Candice Wiggins is one of the most successful women’s basketball players in recent memory.
She was an All-American at Stanford, and was star in the WNBA, in overseas leagues and while representing the United States in international competitions.
But Wiggins told the San Diego Union-Tribune that her time in the WNBA was “very harmful.” She said other players in the league were jealous of her popularity and she was harassed for being heterosexual.
“Me being heterosexual and straight, and being vocal in my identity as a straight woman was huge,” Wiggins told the Union-Tribune. “I would say 98 percent of the women in the WNBA are gay women. It was a conformist type of place. There was a whole different set of rules they (the other players) could apply.
“There was a lot of jealousy and competition, and we’re all fighting for crumbs. The way I looked, the way I played — those things contributed to the tension.
“People were deliberately trying to hurt me all of the time. I had never been called the B-word so many times in my life than I was in my rookie season. I’d never been thrown to the ground so much. The message was: ‘We want you to know we don’t like you.’ ”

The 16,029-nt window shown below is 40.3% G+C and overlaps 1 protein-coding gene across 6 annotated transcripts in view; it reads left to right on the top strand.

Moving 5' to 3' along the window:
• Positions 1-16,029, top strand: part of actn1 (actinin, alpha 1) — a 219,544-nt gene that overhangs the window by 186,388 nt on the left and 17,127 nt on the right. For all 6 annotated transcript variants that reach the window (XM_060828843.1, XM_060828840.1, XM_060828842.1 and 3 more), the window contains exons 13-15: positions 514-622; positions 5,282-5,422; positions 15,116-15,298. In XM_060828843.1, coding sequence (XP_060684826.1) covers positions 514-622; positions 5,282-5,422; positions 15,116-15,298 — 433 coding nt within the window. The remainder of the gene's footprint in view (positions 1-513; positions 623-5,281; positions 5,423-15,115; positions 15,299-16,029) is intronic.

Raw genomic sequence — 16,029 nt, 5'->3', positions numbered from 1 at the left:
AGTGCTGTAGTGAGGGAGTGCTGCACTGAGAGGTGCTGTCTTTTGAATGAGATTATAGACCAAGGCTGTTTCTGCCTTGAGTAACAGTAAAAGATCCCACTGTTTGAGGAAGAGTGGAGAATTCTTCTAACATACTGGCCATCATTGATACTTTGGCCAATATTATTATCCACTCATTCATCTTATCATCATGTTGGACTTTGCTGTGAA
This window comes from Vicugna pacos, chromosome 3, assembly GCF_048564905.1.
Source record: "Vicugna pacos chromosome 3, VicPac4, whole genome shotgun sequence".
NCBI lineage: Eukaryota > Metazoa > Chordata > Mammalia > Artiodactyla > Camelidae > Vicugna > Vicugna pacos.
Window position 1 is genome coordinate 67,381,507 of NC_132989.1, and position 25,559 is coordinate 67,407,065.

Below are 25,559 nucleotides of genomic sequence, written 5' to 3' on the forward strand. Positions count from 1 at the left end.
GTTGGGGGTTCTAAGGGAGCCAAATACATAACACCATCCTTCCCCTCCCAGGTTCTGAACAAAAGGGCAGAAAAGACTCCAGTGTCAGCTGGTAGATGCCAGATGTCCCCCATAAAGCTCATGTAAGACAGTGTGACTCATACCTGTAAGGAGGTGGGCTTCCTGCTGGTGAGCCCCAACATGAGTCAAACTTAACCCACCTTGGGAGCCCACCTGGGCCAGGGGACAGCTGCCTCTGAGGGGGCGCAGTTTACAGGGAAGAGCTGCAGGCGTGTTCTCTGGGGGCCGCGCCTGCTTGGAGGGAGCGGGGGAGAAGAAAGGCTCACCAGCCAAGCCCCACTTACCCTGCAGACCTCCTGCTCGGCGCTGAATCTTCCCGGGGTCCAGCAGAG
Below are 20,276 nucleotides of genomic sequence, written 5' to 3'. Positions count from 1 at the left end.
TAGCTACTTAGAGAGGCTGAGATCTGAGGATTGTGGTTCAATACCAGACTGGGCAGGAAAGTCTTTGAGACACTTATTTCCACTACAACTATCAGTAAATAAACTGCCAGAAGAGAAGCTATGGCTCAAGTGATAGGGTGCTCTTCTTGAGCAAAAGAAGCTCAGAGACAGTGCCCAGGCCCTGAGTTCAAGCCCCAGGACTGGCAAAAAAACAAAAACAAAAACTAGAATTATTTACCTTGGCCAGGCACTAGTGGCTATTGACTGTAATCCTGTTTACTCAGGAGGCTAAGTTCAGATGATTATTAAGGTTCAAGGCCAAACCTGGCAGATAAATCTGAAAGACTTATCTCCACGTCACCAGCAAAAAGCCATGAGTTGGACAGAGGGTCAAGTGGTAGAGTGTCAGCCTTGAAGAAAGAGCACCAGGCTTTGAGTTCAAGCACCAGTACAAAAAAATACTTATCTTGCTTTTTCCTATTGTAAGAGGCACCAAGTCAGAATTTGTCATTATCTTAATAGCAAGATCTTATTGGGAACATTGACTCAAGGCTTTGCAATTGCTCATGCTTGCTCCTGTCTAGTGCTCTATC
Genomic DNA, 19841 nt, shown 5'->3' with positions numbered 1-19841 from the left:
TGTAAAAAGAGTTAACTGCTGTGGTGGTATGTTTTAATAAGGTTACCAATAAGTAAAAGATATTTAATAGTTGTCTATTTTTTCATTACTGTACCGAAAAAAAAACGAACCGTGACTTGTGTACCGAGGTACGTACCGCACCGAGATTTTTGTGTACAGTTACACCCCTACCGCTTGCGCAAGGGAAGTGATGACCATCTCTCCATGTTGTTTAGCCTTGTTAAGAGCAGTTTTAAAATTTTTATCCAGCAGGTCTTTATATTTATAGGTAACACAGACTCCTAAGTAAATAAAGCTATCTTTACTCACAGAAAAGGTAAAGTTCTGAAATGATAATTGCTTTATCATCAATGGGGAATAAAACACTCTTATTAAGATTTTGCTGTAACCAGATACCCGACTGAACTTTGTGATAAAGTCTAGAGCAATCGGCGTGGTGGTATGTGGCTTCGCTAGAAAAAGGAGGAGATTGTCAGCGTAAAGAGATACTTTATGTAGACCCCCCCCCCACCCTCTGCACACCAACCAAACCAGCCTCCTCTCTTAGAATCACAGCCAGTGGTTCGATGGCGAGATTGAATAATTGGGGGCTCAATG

As noted in the Union-Tribune story, the WNBA doesn’t keep records on players’ sexual orientation.
Wiggins previously penned an essay for The Players’ Tribune about her retirement (which was last March), but she made no mention of the bullying.
However, Wiggins did write about how women’s players must play overseas during the off-season to supplement their WNBA pay, and that it was a grind. Injuries took a toll on Wiggins, who ruptured her Achilles’ tendon in 2010.
Wiggins talked about the league’s struggles in the Union-Tribune story.
“It was a depressing state in the WNBA,” she said. “It’s not watched. Our value is diminished. It can be quite hard. I didn’t like the culture inside the WNBA, and without revealing too much, it was toxic for me. … My spirit was being broken.”